The realization through games that I’m not a completionist

Growing up I always considered myself a completionist.  I saw things through, and took each point to it’s natural conclusion.  I’m not sure if I was proud of this, but I definitely considered it one of my defining traits.  Now, after years of playing video games, I have to admit that at best I’m a “finisher”… which is a far cry from a completionist.

The differentiation became clear in my inability to grind for trophies.  No matter how much I tell myself beforehand, rarely do I have that platinum trophy to show for it.  Sometimes I will come amazingly close with games I love, like Dark Souls, only to let it drop for a few weeks and then be too far out to ever go back.  The current game to hold this is The Last of Us.  I continue to plug away at it, but I give only 10:1 odds I ever take it all the way.

Some I never bother with.  Metro Last Light had me convinced for a day I was going to go back and play it, but at the end it failed to address that final question:  “why bother”?  It has nothing to do with the number of endings either.  I’ve been lying to myself since 5th grade that I was going to see all of the endings for Chrono Trigger (spare me).  For me, the only thing that truly offers longevity is the gameplay.  Which is difficult because most games have their gameplay designed around a specific difficulty level, it’s rare that changing this allows the game to main it’s balance.  This is the reason Demon’s Souls (and to a slightly lesser extend Dark Souls) are such great games, and why FPS shooters shed fun for the slog as you move up the difficulty ladder.  Or, perhaps the problem is worrying about trophies at all.  Dragon Warrior 4 (this was back when it was still “Warrior” instead of “Quest”) rocked my world in second grade and I never had to play it again.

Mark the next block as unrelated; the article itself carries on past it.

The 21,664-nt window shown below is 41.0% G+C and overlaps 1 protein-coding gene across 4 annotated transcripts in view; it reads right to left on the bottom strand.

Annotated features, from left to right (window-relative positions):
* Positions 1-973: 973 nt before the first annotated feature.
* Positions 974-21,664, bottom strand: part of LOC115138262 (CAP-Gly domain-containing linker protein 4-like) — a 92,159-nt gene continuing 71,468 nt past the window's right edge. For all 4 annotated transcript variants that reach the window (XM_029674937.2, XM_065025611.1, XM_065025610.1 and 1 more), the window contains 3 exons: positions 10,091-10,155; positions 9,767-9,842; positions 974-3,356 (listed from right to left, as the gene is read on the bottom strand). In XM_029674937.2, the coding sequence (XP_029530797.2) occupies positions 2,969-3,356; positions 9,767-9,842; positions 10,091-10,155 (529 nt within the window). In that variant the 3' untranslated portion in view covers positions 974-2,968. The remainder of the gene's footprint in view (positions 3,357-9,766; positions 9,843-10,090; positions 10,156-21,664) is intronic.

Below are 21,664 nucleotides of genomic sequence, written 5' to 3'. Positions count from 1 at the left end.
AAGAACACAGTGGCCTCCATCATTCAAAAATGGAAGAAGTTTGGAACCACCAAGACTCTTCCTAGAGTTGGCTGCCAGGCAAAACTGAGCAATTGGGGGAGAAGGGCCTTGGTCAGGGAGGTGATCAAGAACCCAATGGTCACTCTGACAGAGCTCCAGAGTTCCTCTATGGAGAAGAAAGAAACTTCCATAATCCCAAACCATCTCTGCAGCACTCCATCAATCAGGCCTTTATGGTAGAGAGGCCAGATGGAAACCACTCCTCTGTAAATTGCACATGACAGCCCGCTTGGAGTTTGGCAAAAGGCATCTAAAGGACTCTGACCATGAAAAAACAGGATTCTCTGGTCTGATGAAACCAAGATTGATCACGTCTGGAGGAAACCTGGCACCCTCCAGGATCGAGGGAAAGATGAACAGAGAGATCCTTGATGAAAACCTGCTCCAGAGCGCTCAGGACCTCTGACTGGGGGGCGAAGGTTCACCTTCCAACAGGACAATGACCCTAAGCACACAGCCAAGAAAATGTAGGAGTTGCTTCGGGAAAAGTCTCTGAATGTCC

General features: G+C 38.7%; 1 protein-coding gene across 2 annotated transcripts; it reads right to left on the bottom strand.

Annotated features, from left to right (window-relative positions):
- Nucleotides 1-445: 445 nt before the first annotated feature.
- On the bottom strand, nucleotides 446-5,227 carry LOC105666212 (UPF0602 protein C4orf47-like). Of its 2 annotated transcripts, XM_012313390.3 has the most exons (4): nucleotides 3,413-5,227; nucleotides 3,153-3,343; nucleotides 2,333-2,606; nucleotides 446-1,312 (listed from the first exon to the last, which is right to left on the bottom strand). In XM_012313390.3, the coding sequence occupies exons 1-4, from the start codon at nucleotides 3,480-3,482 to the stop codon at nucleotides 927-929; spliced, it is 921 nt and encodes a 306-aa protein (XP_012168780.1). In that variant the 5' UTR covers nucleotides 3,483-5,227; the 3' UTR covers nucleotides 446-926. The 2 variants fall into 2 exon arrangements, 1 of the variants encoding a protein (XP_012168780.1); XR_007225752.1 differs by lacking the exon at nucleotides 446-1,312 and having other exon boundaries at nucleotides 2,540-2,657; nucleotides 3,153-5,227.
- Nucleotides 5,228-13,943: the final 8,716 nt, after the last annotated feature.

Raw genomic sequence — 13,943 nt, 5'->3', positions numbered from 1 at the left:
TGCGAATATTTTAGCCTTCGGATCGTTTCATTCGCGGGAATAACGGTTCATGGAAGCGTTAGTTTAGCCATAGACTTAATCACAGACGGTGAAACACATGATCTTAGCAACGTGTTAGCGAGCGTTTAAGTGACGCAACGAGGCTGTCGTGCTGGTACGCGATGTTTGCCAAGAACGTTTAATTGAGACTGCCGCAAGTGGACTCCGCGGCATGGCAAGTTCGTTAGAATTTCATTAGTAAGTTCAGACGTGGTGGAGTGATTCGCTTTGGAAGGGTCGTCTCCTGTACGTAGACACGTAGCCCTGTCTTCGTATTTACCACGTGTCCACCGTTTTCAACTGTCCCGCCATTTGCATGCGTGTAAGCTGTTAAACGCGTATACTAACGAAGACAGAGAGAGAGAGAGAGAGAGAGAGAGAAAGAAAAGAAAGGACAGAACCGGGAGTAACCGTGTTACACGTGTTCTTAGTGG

Most of jokes as a kid came from obscure Japanese videogames

Most of jokes as a kid came from obscure Japanese videogames

Taloon